If this small nation, with a per capita income of less than $3 a day and a life expectancy of 53, offers a hopeful model for fighting the scourge of AIDS in Africa, then large and relatively prosperous Uganda shows how quickly progress can run off track.

Secretary of State Hillary Rodham Clinton saw Malawi’s more promising example Sunday as part of an eight-nation African visit. Last week in Uganda, she highlighted an alarming rise in infection rates there after years when the country was a leader in preventing the spread of HIV and AIDS. About 23 million people in sub-Saharan Africa are believed infected, and the United Nations has estimated that the region had 1.2 million AIDS-related deaths in 2010.

“I am here because I am worried,” Clinton said Friday during a tour of a health center near the Ugandan capital, Kampala, that treats women with HIV and AIDS.

“In recent years, the focus on prevention has faded, and new infections are on the rise again,” she said. “Uganda is now the only country in sub-Saharan Africa where the rate is going up instead of down.”

The number of Ugandans with HIV doubled between 2004 and 2011, from 1.2 million to 2.4 million. A more blase attitude about AIDS among Ugandans is one explanation, and a more socially and religiously conservative approach to the epidemic from the government of Yoweri Museveni may be another.

By contrast, Malawi has a higher infection rate but a more progressive approach to countering it. Clinton said little about the epidemic during a one-day visit here Sunday. But her very presence as the first U.S. secretary of state to visit Malawi was a mark of regard for the new government of President Joyce Banda, a women’s rights activist who has backed aggressive HIV-prevention programs.

Clinton toured an educational summer camp for girls run by the Peace Corps, where the curriculum includes sexual health and birth control. Later, Clinton’s party bumped down a long dirt track to a U.S.-sponsored milk-production cooperative where farmers can also be tested and treated for HIV.

U.S. officials say about one in 10 Malawians is infected with HIV or has AIDS, a crippling figure. But the rate has fallen from 13 percent over five years, and innovative prevention and treatment programs extend through much of the country. Malawi has cut mother-to-child transmission of the virus, condom use is widely accepted, and a male circumcision program once unthinkable in this traditional society is now oversubscribed.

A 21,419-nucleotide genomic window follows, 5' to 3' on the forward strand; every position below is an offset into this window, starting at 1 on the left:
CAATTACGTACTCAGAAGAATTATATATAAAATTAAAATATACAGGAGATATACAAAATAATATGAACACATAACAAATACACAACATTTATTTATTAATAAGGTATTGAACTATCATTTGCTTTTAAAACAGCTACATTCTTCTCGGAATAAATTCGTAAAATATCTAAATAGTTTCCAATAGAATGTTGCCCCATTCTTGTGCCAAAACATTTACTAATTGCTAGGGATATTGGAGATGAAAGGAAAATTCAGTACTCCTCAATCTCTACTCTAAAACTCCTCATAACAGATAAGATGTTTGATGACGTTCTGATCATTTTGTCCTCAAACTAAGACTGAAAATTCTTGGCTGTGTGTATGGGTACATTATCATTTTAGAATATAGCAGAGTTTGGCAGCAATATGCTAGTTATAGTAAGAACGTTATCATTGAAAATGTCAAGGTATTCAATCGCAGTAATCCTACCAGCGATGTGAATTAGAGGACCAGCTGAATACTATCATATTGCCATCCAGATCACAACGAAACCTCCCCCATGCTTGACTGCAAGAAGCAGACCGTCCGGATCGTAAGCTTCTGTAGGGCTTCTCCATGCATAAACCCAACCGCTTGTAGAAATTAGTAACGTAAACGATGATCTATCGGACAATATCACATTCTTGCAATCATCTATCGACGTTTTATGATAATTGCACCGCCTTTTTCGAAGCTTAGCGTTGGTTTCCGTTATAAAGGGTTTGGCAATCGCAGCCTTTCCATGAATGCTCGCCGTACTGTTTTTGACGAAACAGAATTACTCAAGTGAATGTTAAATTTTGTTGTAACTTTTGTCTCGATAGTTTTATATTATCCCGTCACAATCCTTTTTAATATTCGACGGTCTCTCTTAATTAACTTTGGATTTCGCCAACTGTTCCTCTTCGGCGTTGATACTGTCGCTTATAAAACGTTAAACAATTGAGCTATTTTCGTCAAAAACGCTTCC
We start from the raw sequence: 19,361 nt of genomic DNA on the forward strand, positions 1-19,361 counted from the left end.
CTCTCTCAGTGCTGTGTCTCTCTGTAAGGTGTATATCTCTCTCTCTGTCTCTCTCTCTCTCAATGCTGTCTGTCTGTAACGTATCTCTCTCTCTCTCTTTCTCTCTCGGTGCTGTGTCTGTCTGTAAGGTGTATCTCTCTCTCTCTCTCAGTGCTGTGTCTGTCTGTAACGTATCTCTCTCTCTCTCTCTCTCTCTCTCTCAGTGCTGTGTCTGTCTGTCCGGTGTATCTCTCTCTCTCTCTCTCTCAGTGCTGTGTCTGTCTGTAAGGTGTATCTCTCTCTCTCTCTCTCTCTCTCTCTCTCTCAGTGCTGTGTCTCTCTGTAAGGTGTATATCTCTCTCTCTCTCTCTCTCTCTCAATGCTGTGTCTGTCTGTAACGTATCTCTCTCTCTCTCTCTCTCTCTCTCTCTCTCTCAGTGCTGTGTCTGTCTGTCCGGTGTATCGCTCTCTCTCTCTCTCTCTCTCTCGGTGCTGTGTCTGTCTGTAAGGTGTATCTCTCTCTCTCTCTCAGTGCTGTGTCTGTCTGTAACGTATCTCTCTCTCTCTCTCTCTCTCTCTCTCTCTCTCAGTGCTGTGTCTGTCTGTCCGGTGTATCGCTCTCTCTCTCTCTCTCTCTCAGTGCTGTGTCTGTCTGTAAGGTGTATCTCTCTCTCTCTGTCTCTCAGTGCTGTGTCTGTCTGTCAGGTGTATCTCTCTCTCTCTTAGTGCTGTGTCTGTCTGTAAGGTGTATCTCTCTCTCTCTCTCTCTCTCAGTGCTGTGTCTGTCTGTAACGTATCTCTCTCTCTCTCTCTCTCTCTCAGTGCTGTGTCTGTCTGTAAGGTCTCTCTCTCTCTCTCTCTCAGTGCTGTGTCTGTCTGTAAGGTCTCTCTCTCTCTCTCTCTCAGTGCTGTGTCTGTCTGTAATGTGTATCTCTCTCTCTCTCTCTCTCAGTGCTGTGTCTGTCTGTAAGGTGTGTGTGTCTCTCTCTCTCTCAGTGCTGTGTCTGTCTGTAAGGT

U.S. officials point to a huge change in public attitudes and awareness over the past decade. In 2002, Malawi suffered the worst famine in 50 years, caused in part by the absence of farmers who were too sick to work or who were caring for sick relatives.

“The government is committed,” said Ritu Singh, who heads HIV and AIDS work in Malawi for USAID. “They understand this is a problem, and they understand this is affecting their people.”

The challenges remain vast, even leaving aside Malawi’s poverty. Per capita income is about $900, more than half the population is dependent on outside aid, and U.S. donations fund the majority of Malawi’s annual health budget.

Cultural norms contribute to HIV transmission, including an acceptance of multiple sex partners, polygamy and rituals such as sexual “cleansing” of recently widowed women, said Beth Deutsch, a longtime U.S. government HIV specialist in Malawi.

Condoms are not a tough sell generally. But condom use carries a stigma for married couples and others in trusted relationships, even though those relationships may not be monogamous, Deutsch said. The availability of condoms where they are needed is a major challenge.

Uganda has many parallel difficulties, but until recently it was widely praised for a national effort to put prevention and treatment ahead of even the deeply held cultural aversion to frank public discussion of sexual behavior and homosexuality.

Success in treating infection, much of it funded by more than $1.6 billion in U.S. aid over the past six years, has allowed even very poor Ugandans to live normal lives. But that success has had unintended consequences: It has reduced the perception of risk and made a positive diagnosis a source of badly needed general medical care, AIDS advocacy groups say.

Clinton said she discussed the backslide with Museveni, a close U.S. partner in counterterrorism and African security missions, and she made a point of praising Ugandan activists who opposed efforts to criminalize homosexuality.

Although HIV is mostly spread through heterosexual sex in Africa, AIDS groups said a proposed anti-homosexual law would set back prevention efforts by driving risky gay sexual behavior underground.

Draft legislation introduced in 2009 proposed the death penalty for anyone convicted of “aggravated homosexuality.” The bill stalled in parliament, but a milder version was reintroduced by a member of Museveni’s party.

“It is critical for all Ugandans — the government and citizens alike — to speak out against discrimination, harassment and intimidation of anyone,” Clinton said in presenting a human rights award to a coalition of activist groups. “That’s true no matter where they come from, what they believe or whom they love.”